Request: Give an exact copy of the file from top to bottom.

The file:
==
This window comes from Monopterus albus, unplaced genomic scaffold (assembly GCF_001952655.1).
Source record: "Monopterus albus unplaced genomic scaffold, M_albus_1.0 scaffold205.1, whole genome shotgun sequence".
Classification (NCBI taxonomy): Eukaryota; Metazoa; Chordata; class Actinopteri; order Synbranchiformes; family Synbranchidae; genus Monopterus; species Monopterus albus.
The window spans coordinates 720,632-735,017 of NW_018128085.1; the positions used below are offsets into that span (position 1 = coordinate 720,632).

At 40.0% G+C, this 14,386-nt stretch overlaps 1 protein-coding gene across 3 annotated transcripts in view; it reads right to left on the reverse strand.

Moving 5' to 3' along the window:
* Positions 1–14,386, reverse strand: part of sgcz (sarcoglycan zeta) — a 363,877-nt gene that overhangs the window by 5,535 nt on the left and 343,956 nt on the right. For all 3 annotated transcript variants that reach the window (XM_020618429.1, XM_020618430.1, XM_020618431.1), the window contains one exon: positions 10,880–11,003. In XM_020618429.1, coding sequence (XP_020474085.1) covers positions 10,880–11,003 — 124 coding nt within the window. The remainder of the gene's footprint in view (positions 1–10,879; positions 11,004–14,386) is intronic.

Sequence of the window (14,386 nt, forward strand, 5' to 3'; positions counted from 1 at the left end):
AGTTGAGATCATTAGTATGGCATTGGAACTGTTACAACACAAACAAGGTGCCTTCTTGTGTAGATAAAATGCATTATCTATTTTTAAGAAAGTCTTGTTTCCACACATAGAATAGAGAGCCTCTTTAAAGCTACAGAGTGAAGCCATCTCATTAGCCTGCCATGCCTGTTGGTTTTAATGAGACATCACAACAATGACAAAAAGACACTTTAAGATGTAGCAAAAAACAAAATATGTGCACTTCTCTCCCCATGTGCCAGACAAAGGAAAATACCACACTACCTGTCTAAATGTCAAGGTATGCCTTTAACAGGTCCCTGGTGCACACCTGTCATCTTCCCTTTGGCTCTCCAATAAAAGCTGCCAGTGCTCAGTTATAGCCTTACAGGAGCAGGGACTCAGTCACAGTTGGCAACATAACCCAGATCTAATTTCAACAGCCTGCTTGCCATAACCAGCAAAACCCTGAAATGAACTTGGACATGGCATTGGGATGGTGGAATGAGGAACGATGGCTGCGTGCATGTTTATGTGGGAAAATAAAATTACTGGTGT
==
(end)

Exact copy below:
This window comes from Monopterus albus, unplaced genomic scaffold (assembly GCF_001952655.1).
Source record: "Monopterus albus unplaced genomic scaffold, M_albus_1.0 scaffold205.1, whole genome shotgun sequence".
Classification (NCBI taxonomy): Eukaryota; Metazoa; Chordata; class Actinopteri; order Synbranchiformes; family Synbranchidae; genus Monopterus; species Monopterus albus.
The window spans coordinates 720,632-735,017 of NW_018128085.1; the positions used below are offsets into that span (position 1 = coordinate 720,632).

At 40.0% G+C, this 14,386-nt stretch overlaps 1 protein-coding gene across 3 annotated transcripts in view; it reads right to left on the reverse strand.

Moving 5' to 3' along the window:
* Positions 1–14,386, reverse strand: part of sgcz (sarcoglycan zeta) — a 363,877-nt gene that overhangs the window by 5,535 nt on the left and 343,956 nt on the right. For all 3 annotated transcript variants that reach the window (XM_020618429.1, XM_020618430.1, XM_020618431.1), the window contains one exon: positions 10,880–11,003. In XM_020618429.1, coding sequence (XP_020474085.1) covers positions 10,880–11,003 — 124 coding nt within the window. The remainder of the gene's footprint in view (positions 1–10,879; positions 11,004–14,386) is intronic.

Sequence of the window (14,386 nt, forward strand, 5' to 3'; positions counted from 1 at the left end):
AGTTGAGATCATTAGTATGGCATTGGAACTGTTACAACACAAACAAGGTGCCTTCTTGTGTAGATAAAATGCATTATCTATTTTTAAGAAAGTCTTGTTTCCACACATAGAATAGAGAGCCTCTTTAAAGCTACAGAGTGAAGCCATCTCATTAGCCTGCCATGCCTGTTGGTTTTAATGAGACATCACAACAATGACAAAAAGACACTTTAAGATGTAGCAAAAAACAAAATATGTGCACTTCTCTCCCCATGTGCCAGACAAAGGAAAATACCACACTACCTGTCTAAATGTCAAGGTATGCCTTTAACAGGTCCCTGGTGCACACCTGTCATCTTCCCTTTGGCTCTCCAATAAAAGCTGCCAGTGCTCAGTTATAGCCTTACAGGAGCAGGGACTCAGTCACAGTTGGCAACATAACCCAGATCTAATTTCAACAGCCTGCTTGCCATAACCAGCAAAACCCTGAAATGAACTTGGACATGGCATTGGGATGGTGGAATGAGGAACGATGGCTGCGTGCATGTTTATGTGGGAAAATAAAATTACTGGTGT